Dialogue

Vocabulary

Learn New Words FAST with this Lessonโ€™s Vocab Review List

Get this lessonโ€™s key vocab, their translations and pronunciations. Sign up for your Free Lifetime Account Now and get 7 Days of Premium Access including this feature.

Or sign up using Facebook
Already a Member?

Lesson Notes

Unlock In-Depth Explanations & Exclusive Takeaways with Printable Lesson Notes

Unlock Lesson Notes and Transcripts for every single lesson. Sign Up for a Free Lifetime Account and Get 7 Days of Premium Access.

Or sign up using Facebook
Already a Member?

22 Comments

Hide
Please to leave a comment.
๐Ÿ˜„ ๐Ÿ˜ž ๐Ÿ˜ณ ๐Ÿ˜ ๐Ÿ˜’ ๐Ÿ˜Ž ๐Ÿ˜  ๐Ÿ˜† ๐Ÿ˜… ๐Ÿ˜œ ๐Ÿ˜‰ ๐Ÿ˜ญ ๐Ÿ˜‡ ๐Ÿ˜ด ๐Ÿ˜ฎ ๐Ÿ˜ˆ โค๏ธ๏ธ ๐Ÿ‘

ItalianPod101.com Verified
Tuesday at 06:30 PM
Pinned Comment
Your comment is awaiting moderation.

Here are a couple of links on Ferruccio Amendola one of the greatest Italian dubbers. http://www.imdb.com/name/nm0024582/ http://www.antoniogenna.net/doppiaggio/voci/vocifa.htm

ItalianPod101.com Verified
Friday at 03:57 PM
Your comment is awaiting moderation.

Hi Rachel,


Yes, that's correct. It's an interjection we use while talking, similar to the English "well."

If you have more questions, let us know!


Grazie,

Ofelia

Team ItalianPod101.com

Rachel
Wednesday at 11:58 PM
Your comment is awaiting moderation.

What does the be' mean in the dialogue?

Is that a common pause between words.

ItalianPod101.com Verified
Wednesday at 02:57 PM
Your comment is awaiting moderation.

Hi Michael,


Good catch! Yes, you can use "niente" to mean "no" in some cases. You can definitely say "Niente cibo" to mean "no food".


Grazie e a presto,

Ofelia

Team ItalianPod101.com

Michael
Friday at 05:07 AM
Your comment is awaiting moderation.

Hi,


Question on the opening phrase in the dialogue - "Niente sottotitoli?"


In Italian, 'niente' generally means 'nothing', but in this case it seems to mean 'no'. For example, could you say "Niente cibo?" to mean "no food?" ?


Grazie.

ItalianPod101.com Verified
Friday at 04:47 PM
Your comment is awaiting moderation.

Hi Rina,


Thank you very much for posting!

Yes, โ€œEffettivamente non so cosa dirLeโ€ is the formal version for "Actually, I don't know what to tell you."


Keep up the good work!

Ofelia

Team ItalianPod101.com

Rina
Saturday at 07:25 AM
Your comment is awaiting moderation.

Ciao tutti,

I like Italianpod101 very much. In fact your lessons are the best. Una domanda per cortesia. If I want to speak formal Italian should I say "Effettivamente non so cosa dirLe"?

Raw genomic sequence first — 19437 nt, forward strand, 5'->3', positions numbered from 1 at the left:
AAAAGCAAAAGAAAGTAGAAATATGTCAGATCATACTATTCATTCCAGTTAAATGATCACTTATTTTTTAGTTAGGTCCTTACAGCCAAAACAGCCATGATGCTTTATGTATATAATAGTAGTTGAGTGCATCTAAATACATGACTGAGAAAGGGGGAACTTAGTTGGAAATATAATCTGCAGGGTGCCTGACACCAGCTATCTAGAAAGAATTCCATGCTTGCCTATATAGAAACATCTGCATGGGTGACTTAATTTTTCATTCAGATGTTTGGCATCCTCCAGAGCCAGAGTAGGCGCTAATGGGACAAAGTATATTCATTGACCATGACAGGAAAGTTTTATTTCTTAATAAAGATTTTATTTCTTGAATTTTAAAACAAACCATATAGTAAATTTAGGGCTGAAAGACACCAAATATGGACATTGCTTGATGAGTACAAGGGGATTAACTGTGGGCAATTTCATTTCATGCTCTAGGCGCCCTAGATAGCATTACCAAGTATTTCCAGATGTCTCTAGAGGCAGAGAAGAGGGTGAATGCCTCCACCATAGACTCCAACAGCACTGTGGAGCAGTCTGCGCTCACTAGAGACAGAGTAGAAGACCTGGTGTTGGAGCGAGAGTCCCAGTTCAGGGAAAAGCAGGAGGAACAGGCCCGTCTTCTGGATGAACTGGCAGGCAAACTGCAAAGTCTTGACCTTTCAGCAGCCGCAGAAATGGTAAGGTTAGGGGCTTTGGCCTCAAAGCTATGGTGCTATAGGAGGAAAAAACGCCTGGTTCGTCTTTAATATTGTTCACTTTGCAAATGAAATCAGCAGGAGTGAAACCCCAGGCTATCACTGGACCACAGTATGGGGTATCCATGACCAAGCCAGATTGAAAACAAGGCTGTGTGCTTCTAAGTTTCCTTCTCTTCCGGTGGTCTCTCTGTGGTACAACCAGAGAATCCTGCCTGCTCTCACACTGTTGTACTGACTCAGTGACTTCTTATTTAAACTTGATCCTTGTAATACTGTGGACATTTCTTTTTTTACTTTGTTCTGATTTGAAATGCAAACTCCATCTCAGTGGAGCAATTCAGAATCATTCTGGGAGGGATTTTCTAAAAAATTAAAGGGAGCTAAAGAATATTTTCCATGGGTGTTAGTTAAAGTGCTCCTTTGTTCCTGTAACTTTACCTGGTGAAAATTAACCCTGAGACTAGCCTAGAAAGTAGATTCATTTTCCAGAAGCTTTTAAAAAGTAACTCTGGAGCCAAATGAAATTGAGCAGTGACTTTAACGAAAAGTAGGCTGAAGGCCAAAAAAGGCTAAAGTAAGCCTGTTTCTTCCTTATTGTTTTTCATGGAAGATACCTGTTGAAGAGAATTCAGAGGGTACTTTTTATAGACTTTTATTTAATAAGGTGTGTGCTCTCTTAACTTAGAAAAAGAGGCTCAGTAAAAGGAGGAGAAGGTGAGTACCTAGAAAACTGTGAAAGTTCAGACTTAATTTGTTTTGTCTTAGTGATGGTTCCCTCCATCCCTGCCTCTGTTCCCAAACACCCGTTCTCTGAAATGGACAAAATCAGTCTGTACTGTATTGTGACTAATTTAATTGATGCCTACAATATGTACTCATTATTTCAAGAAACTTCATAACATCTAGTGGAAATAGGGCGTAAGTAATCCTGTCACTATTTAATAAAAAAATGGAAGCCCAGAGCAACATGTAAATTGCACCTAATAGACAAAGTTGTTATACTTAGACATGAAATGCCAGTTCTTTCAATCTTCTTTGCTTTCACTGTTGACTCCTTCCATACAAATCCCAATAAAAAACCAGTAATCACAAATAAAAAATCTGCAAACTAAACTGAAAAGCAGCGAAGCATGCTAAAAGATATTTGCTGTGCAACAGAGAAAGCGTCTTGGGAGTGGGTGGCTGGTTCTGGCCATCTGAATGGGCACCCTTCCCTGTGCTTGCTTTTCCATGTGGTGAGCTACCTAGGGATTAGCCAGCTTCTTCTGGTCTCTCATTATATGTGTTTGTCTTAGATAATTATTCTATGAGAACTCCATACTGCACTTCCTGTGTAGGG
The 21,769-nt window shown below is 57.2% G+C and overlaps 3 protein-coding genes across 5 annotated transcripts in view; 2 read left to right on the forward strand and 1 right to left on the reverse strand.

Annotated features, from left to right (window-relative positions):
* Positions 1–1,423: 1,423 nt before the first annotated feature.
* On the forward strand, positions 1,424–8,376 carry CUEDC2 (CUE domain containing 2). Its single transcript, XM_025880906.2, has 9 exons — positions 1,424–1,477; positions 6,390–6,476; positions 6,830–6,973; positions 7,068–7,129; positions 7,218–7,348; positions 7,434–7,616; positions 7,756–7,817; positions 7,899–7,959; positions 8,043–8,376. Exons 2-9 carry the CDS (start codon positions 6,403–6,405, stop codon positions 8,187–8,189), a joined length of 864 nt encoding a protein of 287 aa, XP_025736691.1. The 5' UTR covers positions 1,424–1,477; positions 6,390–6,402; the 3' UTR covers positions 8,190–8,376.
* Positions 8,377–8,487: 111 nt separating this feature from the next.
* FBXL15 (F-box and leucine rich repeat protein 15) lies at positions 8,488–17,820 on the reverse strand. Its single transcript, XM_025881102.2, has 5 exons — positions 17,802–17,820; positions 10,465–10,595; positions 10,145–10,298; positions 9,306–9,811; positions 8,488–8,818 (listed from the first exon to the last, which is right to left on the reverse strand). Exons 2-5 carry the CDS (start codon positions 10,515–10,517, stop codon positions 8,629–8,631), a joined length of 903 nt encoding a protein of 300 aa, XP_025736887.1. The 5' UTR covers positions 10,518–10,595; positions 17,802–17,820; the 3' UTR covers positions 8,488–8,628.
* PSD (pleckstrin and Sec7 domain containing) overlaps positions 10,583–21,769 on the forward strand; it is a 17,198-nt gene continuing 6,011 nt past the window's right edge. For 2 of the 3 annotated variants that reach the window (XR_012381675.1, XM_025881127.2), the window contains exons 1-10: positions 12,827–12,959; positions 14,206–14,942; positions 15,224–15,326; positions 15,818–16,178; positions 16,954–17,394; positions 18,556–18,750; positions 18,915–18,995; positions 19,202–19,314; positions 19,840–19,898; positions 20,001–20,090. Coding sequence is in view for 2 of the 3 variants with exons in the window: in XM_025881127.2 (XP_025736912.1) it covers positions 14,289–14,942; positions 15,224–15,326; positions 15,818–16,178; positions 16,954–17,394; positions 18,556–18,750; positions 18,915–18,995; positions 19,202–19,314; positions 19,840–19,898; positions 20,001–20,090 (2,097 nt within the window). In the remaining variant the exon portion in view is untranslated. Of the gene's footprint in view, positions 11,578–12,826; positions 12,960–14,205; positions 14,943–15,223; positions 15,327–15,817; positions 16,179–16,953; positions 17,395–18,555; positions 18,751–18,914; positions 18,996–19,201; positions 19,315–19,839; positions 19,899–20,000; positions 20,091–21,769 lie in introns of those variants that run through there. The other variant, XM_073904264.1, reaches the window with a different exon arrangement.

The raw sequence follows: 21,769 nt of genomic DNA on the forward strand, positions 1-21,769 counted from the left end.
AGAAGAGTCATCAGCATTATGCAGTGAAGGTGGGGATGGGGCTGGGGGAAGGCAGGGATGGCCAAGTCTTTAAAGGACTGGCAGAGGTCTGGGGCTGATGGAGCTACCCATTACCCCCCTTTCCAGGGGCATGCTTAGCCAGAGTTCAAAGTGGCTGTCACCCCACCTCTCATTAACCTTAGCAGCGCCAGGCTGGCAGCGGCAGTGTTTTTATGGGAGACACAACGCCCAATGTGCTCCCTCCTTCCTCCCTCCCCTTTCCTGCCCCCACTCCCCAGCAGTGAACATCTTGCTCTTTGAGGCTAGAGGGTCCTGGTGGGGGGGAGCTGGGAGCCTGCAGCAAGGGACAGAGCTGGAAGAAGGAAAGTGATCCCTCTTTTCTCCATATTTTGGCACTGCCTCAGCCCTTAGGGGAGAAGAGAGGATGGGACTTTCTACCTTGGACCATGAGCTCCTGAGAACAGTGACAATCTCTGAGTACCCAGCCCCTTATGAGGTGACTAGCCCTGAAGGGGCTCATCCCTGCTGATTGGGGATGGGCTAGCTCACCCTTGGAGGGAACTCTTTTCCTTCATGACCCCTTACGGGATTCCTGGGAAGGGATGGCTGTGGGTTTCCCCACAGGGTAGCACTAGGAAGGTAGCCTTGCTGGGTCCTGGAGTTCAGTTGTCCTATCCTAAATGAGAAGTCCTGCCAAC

Buona giornata,

Rina

ItalianPod101.com Verified
Tuesday at 08:42 AM
Your comment is awaiting moderation.

Hi C. Ofelt,


Thank you for posting.

The verb "sconoscere" exists, but in everyday life it's almost never used, except for the word "sconosciuto" (unknown person).

"Mai" is usually positioned after the verb. Also in the sentence "Sei mai stato a Roma", "mai" comes after the auxiliary verb "sei".

"Mai dire mai" is more an exception and it's also an idiom.

I hope this helps! If you have more questions, please let us know.


Ofelia

Team ItalianPod101.com

C. Ofelt
Monday at 04:54 AM
Your comment is awaiting moderation.

Greetings!

In the Lesson Materials the last speaker is identified as "Sconosciuto" (unknown person). I cannot find a corresponding infinitive of the verb... "sconoscere". Does this verb exist?


Also, in the Lesson Notes, in the Gramar section states "Mai is an exception and we always position it after the verb. However, in the Sample Sentences above, the following appear: "Sei mai stato a Roma?" Also, "Mai dire mai". Which is correct regarding location placement of "mai"?

Thanks, and...

Keep smiling!

C. Ofelt

ItalianPod101.com Verified
Monday at 05:16 PM
Your comment is awaiting moderation.

Hi everyone,


Thank you for posting.


@Xenia, Thank you!:smile:


@Kandace, we couldn't spot the typo, where did you notice that?Thank you for your help!


Thank you,

Ofelia

Team ItalianPod101.com

Kandace
Tuesday at 06:21 AM
Your comment is awaiting moderation.

I noticed in the audio track as well as the lesson notes that popcorns is mentioned. In English we actually say popcorn (singular). Just a tip!